Dr. Alexander Birbrair received his bachelor’s biomedical degree from Santa Cruz State University in Brazil. He completed his PhD in Neuroscience, in the field of stem cell biology, at the Wake Forest School of Medicine under the mentorship of Osvaldo Delbono. Then, he joined as a postdoc in stem cell biology at Paul Frenette’s laboratory at Albert Einstein School of Medicine in New York. In 2016, he was appointed faculty at Federal University of Minas Gerais in Brazil, where he started his own lab. His laboratory is interested in understanding how the cellular components of different tissues function and control disease progression. His group explores the roles of specific cell populations in the tissue microenvironment by using state-of-the-art techniques. His research is funded by the Serrapilheira Institute, CNPq, CAPES, and FAPEMIG. In 2018, Alexander was elected affiliate member of the Brazilian Academy of Sciences (ABC), and, in 2019, he was elected member of the Global Young Academy (GYA), and in 2021, he was elected affiliate member of The World Academy of Sciences (TWAS). He is the Founding Editor and Editor-in-Chief of Current Tissue Microenvironment Reports, and Associate Editor of Molecular Biotechnology. Alexander also serves in the editorial board of several other international journals: Stem Cell Reviews and Reports, Stem Cell Research, Stem Cells and Development, and Histology and Histopathology.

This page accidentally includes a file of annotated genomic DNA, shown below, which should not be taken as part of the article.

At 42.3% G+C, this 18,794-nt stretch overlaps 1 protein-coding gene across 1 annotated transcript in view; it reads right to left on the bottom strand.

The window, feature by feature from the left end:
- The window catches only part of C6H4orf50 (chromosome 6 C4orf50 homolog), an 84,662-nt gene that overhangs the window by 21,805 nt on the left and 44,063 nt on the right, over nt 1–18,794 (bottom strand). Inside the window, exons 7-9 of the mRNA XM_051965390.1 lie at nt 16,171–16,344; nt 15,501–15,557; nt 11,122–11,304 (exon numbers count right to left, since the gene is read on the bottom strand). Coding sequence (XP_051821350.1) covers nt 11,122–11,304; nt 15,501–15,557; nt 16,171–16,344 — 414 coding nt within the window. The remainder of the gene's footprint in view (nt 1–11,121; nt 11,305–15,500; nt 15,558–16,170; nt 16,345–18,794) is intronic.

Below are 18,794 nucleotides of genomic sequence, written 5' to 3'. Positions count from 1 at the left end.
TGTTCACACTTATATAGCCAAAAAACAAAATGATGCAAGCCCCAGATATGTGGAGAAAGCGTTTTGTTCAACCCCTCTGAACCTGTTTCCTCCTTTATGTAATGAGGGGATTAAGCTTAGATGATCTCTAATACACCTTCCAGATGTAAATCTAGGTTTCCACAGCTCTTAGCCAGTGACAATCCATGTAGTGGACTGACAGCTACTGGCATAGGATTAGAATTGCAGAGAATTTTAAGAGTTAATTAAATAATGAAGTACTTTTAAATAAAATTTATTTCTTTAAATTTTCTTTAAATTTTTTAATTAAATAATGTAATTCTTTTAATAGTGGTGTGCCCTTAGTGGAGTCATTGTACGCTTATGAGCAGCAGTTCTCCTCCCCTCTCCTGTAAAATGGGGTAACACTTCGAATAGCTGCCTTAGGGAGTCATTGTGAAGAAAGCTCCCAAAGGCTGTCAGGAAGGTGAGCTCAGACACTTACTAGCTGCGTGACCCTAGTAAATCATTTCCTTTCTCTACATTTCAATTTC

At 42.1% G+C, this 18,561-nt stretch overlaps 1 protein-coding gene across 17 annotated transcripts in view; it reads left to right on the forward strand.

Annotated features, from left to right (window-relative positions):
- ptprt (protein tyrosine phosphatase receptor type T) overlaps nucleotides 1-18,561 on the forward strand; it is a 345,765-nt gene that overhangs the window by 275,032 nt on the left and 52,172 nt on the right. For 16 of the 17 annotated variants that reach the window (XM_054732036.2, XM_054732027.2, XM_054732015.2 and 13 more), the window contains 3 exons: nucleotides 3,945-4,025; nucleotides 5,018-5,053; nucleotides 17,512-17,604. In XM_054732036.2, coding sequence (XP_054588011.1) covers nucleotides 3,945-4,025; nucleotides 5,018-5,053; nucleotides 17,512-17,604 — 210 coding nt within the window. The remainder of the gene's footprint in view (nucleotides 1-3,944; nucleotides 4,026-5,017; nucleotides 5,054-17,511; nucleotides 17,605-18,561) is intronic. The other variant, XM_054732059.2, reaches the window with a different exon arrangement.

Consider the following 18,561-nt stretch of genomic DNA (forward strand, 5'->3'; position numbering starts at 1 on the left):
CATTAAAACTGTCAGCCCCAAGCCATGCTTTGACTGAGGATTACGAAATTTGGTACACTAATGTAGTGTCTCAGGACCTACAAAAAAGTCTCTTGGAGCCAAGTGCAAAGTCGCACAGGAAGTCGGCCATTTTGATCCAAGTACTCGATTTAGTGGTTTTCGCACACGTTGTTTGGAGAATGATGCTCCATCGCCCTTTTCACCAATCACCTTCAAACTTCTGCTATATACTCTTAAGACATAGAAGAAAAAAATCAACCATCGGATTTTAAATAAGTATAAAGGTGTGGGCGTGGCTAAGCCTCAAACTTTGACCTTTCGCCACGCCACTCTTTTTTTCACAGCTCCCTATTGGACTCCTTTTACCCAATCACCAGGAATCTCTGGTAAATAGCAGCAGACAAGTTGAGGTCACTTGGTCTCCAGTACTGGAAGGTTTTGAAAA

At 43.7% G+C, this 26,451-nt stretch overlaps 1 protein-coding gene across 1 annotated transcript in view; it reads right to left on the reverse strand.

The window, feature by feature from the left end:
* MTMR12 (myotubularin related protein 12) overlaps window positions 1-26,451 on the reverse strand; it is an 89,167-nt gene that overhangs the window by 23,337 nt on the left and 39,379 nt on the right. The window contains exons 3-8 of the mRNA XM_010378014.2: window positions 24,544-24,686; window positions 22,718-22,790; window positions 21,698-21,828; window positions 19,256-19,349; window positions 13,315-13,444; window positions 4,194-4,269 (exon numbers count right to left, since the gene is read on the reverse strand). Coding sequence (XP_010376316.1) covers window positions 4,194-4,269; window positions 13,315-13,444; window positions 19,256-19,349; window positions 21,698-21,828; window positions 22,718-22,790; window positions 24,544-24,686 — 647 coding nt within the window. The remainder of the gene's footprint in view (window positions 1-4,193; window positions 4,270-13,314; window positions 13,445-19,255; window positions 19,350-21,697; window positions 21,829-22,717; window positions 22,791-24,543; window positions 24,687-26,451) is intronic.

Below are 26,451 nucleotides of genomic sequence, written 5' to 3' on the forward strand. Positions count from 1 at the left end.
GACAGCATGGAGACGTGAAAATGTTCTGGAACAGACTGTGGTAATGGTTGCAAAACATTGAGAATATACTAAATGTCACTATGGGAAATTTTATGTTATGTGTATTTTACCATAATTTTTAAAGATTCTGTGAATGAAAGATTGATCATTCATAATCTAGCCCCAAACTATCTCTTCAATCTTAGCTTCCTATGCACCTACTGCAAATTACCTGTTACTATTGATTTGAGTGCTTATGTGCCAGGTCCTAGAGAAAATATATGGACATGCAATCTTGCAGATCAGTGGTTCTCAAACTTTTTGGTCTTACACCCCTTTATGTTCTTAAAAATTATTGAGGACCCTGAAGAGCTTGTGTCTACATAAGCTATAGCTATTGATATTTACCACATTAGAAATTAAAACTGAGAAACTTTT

Affiliations and Expertise

Department of Pathology, Federal University of Minas Gerais, Belo Horizonte, Minas Gerais, Brazil Department of Radiology, Columbia University Medical Center, Medical Center, USA

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  • Dillon Sat Mar 26 2022

    Very informative!

    I really enjoyed it, very informative, highly recommend it!